and/or Exchange 5.5. It also noted that Outlook 2003, Outlook 2002 and
Outlook 2000 can work with Exchange 2003.

The company noted that more than 200 partners are already prepping the
delivery of Exchange 2003 solutions. Many of those partners are taking
advantage
of Exchange’s new virus-scanning API (VSAPI) 2.5 and a new
antispam tool in order to build integrated security, antivirus and antispam
solutions for Exchange.

Others — including CommVault Systems, Computer Associates ,
Dell , EMC , Hewlett-Packard , IBM , Legato Systems , and
Veritas Software — are readying enhanced backup and
restore operations solutions based on the new Volume Shadow Copy Services
supported by Exchange 2003 and Windows Server 2003.

Investing in Server System R&D
But Microsoft isn’t letting the rest of its Windows Server System Division
languish. Paul Flessner, senior vice president of the division, announced
Monday that the company will invest more than $1.7 billion in research and
development in the Windows Server System in the next fiscal year. It will
supplement that investment with $450 million in community-based efforts for
supporting IT professionals and developers.

During the his opening keynote Monday morning, Flessner told the audience
that these investments are intended to decrease the ongoing maintenance
costs associated with IT, decrease the time IT requires to deliver new
business capabilities, and increase the ability of IT to provide innovative
solutions that deliver competitive advantages.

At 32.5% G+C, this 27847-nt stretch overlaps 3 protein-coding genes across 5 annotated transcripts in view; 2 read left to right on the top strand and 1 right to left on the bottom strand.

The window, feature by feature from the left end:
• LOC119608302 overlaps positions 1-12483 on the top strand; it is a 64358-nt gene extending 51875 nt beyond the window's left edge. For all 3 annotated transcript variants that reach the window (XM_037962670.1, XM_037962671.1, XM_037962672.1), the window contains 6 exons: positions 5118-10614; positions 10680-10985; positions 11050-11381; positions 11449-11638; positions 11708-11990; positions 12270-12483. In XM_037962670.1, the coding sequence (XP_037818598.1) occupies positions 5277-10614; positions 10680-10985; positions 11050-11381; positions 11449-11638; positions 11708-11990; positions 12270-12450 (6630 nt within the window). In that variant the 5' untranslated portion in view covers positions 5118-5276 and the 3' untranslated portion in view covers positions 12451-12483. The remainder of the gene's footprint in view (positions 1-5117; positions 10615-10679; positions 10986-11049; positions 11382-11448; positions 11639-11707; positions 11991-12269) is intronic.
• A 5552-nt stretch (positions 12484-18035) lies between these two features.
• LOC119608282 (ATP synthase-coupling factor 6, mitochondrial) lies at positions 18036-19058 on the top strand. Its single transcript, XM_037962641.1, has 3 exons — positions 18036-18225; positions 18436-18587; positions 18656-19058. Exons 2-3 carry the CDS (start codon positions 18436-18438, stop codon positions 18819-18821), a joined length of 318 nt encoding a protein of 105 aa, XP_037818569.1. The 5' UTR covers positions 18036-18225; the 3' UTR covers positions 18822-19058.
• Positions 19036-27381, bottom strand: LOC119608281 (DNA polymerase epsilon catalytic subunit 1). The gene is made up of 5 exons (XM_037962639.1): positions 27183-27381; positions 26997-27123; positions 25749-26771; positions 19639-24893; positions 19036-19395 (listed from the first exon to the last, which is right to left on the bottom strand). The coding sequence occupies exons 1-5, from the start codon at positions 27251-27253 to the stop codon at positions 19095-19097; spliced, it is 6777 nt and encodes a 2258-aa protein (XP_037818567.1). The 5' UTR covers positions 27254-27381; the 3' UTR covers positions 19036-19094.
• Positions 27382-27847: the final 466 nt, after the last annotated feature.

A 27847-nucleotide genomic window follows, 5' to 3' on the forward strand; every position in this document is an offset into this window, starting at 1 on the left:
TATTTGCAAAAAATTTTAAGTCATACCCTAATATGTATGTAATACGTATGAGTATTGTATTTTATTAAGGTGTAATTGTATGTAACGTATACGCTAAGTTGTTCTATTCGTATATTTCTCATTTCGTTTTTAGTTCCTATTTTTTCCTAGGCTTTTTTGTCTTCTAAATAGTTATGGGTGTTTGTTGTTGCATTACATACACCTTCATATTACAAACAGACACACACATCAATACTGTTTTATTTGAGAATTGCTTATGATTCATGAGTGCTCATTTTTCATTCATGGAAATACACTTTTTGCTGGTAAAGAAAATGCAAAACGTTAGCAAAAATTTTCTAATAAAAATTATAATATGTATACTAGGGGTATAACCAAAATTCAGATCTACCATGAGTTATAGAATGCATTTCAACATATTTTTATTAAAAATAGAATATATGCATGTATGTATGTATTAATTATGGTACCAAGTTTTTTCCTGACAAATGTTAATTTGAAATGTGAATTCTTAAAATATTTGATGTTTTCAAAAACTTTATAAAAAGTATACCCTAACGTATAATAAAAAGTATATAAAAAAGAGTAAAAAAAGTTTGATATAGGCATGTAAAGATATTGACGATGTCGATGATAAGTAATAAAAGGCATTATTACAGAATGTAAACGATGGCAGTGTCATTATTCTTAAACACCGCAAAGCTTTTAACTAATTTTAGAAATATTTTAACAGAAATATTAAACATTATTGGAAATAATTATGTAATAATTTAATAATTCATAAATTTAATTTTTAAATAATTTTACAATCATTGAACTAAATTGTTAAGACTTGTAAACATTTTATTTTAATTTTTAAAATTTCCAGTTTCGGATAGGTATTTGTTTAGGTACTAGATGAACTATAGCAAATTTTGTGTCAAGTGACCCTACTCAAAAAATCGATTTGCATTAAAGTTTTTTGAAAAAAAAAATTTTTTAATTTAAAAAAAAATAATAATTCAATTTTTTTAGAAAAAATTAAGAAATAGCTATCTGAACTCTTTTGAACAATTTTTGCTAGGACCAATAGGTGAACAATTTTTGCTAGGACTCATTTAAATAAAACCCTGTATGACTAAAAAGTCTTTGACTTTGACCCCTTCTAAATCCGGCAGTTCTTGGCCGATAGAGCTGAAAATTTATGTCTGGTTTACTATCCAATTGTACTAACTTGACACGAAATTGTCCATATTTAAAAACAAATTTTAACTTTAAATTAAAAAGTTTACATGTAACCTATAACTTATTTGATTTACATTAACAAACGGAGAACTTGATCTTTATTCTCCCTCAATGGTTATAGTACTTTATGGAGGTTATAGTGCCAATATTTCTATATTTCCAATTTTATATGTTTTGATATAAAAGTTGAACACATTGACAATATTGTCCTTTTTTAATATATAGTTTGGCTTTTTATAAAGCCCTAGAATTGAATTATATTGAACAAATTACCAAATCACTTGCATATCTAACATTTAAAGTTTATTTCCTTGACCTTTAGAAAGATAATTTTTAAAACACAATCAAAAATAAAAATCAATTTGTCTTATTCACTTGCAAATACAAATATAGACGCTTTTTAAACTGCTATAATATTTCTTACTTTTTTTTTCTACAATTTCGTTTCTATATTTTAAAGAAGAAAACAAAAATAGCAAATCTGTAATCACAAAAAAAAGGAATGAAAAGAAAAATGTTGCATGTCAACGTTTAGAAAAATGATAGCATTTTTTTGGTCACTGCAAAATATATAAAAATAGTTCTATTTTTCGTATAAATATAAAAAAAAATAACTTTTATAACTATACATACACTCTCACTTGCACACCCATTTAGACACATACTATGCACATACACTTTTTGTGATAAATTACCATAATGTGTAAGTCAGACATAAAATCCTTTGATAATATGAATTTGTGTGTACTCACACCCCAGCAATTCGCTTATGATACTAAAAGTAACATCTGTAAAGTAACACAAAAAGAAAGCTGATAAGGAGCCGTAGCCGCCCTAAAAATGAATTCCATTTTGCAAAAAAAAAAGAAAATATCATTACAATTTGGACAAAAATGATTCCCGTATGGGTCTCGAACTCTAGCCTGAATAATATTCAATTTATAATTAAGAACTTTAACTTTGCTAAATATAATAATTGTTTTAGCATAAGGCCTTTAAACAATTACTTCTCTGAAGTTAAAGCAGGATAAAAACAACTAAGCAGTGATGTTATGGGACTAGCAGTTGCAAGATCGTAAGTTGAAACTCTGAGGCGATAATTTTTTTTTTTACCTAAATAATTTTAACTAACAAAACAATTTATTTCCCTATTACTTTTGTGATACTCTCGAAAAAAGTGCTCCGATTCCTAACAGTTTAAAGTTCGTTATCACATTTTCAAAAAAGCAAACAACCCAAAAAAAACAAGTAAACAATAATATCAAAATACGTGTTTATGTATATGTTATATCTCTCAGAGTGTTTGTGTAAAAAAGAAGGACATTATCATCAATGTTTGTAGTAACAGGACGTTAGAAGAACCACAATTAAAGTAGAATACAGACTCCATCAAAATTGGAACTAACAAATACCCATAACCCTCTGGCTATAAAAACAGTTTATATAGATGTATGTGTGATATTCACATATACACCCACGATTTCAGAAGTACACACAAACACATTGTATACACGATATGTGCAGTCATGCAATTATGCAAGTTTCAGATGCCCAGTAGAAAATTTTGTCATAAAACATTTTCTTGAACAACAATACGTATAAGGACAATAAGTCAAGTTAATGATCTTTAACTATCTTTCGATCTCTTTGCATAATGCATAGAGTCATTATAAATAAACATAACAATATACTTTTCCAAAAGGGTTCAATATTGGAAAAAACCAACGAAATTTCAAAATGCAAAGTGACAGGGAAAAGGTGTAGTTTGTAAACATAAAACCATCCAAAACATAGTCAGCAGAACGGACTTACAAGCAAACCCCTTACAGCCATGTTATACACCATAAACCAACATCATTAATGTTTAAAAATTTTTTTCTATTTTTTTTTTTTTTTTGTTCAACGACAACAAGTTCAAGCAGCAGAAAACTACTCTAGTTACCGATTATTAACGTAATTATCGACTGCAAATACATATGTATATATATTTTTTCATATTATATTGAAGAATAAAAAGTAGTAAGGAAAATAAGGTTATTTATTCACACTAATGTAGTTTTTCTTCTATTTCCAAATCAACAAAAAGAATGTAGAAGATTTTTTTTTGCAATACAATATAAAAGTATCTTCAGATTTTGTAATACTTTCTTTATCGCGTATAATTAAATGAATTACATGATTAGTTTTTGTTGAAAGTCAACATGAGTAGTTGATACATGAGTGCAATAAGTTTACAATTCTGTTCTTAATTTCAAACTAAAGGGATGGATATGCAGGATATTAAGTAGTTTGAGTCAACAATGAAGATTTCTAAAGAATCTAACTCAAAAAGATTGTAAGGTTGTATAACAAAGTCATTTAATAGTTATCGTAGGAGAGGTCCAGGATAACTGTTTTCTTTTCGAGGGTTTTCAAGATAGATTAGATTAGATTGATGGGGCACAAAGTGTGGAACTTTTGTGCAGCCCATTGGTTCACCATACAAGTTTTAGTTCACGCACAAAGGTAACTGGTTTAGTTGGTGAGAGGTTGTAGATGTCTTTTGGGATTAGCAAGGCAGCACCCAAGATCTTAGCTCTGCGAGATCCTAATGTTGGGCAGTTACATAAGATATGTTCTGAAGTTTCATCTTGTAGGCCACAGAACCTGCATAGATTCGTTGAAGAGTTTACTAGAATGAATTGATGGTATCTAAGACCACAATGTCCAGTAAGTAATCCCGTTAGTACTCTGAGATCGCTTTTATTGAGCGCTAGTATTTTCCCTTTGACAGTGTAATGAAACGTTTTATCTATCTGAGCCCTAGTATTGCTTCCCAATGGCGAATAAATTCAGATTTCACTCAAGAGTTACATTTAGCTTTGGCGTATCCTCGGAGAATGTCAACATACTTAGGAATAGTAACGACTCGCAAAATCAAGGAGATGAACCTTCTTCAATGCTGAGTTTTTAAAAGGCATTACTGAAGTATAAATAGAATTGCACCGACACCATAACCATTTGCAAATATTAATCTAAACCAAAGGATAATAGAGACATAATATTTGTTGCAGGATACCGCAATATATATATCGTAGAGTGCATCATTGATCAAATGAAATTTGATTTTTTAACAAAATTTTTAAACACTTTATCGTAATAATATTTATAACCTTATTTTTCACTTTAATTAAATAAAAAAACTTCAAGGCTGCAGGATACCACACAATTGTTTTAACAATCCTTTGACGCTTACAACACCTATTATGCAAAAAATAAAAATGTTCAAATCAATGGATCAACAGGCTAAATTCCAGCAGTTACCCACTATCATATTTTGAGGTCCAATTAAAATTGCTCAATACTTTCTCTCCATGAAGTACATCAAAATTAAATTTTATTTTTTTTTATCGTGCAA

“Today, customers struggle with IT being too complex and too costly, a
situation created by the entire technology industry,” Flessner said.
“Ultimately, our goal is to help IT professionals say ‘Yes!’ to innovative
new projects that propel the business forward and to enable individuals and
businesses to utilize IT to its full potential. We do this by delivering
great software and world-class support, backed up by a global network of
partners.”

The research and development investment will focus on four areas:

  • Application infrastructure capabilities that provide the component
    capabilities for closed-loop design and development, including data
    management capabilities in SQL Server, e-business and integration
    capabilities in BizTalk Server, Content Management Server, Commerce Server
    and Host Integration Server
  • Operations infrastructure capabilities for more secure, rapid
    deployment and reduction in the complexity of management and IT operations,
    including a focus on firewall security and caching capabilities through
    Internet Security and Acceleration Server, management capabilities through
    Operations Manager, Application Center and Systems Management Server, and
    networked storage capabilities through Windows Storage Server
  • Information worker infrastructure capabilities that enhance end users’
    ability to reach, analyze and share information through communication and
    collaboration scenarios, focusing on messaging, collaboration and real-time
    communications capabilities with Exchange Server, Office SharePoint Portal
    Server, Project Server and Office Real-Time Communications Server
  • The Windows Server 2003 server platform itself.

In addition, the $450 million earmarked for community-based efforts will